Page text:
Financial Reform – What Are We Getting?


How can we assess the bank reform legislation? Why not start with the reasons the Western banking system collapsed, and from there, deduce what reforms would be needed to avoid a similar meltdown in the future?

The Western banks collapsed because they were trading assets (packages of mortgage-backed securities) that nobody could value. Recognize that most mortgages were and still are paying on time. It was not being able to value the packages that caused the problems.

Why the problems in valuation? Because by the time the mortgages had been sold off and packaged, nobody had any idea of which ones were safe and which ones were risky. So when the real estate cycle turned down and foreclosures rose (as they always do in a real estate downturn), people started to ask questions about these packages. Ratings? Forget them: they have always been a joke. So suddenly the traders panicked and refused to trade any more of them. Suddenly, the balance sheets of banks and other holders of these securities had a black hole – there was no market for mortgage-backed securities. That led to the bank meltdown and the global recession that followed[1].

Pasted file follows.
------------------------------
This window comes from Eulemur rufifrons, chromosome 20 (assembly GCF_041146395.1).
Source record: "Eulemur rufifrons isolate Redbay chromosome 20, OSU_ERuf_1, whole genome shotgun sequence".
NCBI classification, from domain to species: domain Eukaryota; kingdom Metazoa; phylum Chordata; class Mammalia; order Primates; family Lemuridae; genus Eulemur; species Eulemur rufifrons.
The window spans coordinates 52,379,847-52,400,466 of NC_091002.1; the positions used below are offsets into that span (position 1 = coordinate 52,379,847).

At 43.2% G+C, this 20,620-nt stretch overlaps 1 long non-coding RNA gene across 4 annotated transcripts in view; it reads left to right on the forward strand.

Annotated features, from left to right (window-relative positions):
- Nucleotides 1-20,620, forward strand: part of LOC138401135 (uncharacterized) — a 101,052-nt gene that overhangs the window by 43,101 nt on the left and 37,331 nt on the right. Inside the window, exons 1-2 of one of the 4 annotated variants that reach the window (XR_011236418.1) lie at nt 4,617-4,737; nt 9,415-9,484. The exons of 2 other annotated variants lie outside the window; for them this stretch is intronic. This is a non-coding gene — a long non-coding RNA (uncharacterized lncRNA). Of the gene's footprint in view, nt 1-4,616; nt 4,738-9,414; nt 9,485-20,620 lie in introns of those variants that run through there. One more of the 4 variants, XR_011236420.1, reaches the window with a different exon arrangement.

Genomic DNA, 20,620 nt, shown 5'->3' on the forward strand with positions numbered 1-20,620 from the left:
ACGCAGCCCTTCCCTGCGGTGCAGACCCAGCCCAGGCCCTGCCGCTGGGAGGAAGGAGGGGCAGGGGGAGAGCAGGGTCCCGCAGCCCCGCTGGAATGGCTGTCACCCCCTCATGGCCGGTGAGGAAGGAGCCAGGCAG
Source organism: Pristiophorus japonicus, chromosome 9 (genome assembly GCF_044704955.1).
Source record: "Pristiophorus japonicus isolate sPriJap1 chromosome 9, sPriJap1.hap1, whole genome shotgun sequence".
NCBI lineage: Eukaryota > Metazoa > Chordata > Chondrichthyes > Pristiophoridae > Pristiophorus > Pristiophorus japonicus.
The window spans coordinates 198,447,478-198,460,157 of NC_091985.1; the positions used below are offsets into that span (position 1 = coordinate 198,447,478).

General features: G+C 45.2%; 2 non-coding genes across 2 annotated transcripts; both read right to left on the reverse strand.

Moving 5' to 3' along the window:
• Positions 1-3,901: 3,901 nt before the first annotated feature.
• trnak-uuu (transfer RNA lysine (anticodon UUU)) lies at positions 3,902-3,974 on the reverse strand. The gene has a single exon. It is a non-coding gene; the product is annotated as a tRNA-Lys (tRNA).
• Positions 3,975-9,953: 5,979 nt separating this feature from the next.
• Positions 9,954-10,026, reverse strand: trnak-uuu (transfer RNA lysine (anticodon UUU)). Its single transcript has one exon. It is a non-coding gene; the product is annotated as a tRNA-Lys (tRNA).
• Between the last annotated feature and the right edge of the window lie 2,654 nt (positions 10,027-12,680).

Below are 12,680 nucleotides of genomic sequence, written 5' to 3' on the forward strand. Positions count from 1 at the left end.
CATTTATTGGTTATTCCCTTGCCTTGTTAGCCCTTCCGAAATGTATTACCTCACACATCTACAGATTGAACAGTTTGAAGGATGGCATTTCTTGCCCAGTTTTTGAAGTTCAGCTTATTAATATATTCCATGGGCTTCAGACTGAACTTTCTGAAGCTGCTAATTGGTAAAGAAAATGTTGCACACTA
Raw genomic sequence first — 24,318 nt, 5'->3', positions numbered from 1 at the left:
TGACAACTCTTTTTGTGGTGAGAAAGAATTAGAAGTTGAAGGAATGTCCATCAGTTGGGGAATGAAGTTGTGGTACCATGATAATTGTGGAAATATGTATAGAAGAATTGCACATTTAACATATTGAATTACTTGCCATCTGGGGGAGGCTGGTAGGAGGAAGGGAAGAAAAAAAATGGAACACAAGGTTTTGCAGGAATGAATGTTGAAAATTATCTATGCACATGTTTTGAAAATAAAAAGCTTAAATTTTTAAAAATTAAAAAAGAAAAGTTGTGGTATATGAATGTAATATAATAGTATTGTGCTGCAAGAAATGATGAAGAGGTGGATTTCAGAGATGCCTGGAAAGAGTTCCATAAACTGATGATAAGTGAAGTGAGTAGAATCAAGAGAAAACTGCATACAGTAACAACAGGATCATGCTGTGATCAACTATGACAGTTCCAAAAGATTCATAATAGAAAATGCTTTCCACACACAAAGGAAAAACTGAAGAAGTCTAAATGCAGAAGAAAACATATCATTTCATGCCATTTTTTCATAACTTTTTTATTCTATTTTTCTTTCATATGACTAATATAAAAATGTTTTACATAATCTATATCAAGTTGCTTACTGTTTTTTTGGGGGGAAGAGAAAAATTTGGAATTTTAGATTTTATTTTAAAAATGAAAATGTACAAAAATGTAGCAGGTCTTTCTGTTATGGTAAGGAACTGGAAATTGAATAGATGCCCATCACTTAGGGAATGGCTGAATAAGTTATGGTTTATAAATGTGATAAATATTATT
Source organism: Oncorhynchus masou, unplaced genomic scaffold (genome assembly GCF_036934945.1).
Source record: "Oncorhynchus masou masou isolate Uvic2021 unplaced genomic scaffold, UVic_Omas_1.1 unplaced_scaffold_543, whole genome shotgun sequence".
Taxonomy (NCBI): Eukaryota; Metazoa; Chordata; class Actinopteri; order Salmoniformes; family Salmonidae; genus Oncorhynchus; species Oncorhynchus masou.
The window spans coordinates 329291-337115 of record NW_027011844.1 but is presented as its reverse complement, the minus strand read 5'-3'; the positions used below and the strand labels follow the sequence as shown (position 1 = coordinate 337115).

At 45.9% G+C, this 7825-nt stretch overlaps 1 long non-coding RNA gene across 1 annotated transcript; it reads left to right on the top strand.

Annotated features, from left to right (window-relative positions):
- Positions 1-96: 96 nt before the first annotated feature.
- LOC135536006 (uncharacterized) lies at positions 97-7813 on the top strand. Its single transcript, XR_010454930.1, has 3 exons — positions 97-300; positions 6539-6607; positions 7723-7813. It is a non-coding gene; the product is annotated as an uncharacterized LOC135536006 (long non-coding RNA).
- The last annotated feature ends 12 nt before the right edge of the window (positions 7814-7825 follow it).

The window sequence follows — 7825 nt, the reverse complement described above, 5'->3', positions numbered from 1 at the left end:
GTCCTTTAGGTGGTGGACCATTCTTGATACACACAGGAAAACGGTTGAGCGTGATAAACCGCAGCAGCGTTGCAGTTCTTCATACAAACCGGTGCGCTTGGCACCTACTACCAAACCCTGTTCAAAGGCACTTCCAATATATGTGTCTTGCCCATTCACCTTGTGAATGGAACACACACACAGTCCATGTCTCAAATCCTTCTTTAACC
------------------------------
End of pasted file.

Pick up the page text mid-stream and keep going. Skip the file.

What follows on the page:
Recognize that if only investment banks, hedge funds and private equity companies had been involved, the problems would have been less severe. But this meltdown threatened depository institutions. If a run on the banks had started, who knows where it would have ended.

What do I conclude from this? That another banking meltdown could occur if banks:

  • are allowed to trade with their own capital and
  • are allowed to sell off their loans.

I proposed a simple solution: restrict FDIC insurance to banks that don’t trade and don’t sell off their loans[2].

I also don’t believe more regulation will work because the financial world is too complex for regulators to understand[3].

Below, I briefly summarize these arguments and look at how my arguments are faring in the financial reform bill about to be made law.

No More Trading

Depository institutions should be allowed to trade – too risky. It was trading that led to the bank collapse when there was suddenly no market for asset-backed securities. I was heartened when I received the following e-mail from my Congressman Barney Frank: